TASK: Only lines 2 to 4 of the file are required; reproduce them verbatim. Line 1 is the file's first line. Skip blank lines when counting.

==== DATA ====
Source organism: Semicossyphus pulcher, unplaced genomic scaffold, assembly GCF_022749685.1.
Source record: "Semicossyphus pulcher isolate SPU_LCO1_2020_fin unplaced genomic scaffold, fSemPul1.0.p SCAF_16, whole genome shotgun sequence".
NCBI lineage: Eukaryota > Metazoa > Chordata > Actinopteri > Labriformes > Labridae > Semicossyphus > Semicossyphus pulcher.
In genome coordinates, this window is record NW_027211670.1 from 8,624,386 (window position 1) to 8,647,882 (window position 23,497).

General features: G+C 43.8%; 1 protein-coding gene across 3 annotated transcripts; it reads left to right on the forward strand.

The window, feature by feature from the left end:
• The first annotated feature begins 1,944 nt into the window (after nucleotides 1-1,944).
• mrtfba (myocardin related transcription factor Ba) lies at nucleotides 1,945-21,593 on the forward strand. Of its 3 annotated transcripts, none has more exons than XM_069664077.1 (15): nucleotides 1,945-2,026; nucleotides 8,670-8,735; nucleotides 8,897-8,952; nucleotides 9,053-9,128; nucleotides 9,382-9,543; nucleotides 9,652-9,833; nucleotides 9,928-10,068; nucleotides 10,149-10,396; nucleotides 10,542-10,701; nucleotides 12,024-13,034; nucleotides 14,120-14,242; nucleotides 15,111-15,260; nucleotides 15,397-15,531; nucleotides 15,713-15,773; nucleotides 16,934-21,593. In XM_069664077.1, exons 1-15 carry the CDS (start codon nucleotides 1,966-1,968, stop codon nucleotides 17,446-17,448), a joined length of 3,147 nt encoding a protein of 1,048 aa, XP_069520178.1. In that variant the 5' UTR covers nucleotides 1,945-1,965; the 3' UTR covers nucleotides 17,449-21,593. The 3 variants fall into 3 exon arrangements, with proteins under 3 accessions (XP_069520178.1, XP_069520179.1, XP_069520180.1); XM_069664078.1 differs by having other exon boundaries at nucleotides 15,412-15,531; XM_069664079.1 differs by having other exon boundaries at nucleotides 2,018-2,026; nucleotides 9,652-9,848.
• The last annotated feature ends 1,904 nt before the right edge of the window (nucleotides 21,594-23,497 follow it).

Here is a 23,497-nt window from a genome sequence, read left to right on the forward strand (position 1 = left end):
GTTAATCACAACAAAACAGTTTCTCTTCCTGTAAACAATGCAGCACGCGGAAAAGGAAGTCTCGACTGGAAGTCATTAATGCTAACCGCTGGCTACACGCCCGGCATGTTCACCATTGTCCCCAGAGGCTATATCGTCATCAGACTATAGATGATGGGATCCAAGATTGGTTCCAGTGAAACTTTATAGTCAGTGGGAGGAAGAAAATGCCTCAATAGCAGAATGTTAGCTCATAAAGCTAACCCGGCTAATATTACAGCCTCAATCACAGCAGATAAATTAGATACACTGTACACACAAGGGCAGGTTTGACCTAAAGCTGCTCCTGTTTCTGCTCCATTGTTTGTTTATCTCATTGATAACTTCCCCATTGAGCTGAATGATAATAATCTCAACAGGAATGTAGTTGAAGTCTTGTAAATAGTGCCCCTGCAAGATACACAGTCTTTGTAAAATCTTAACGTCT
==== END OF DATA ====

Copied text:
Source record: "Semicossyphus pulcher isolate SPU_LCO1_2020_fin unplaced genomic scaffold, fSemPul1.0.p SCAF_16, whole genome shotgun sequence".
NCBI lineage: Eukaryota > Metazoa > Chordata > Actinopteri > Labriformes > Labridae > Semicossyphus > Semicossyphus pulcher.
In genome coordinates, this window is record NW_027211670.1 from 8,624,386 (window position 1) to 8,647,882 (window position 23,497).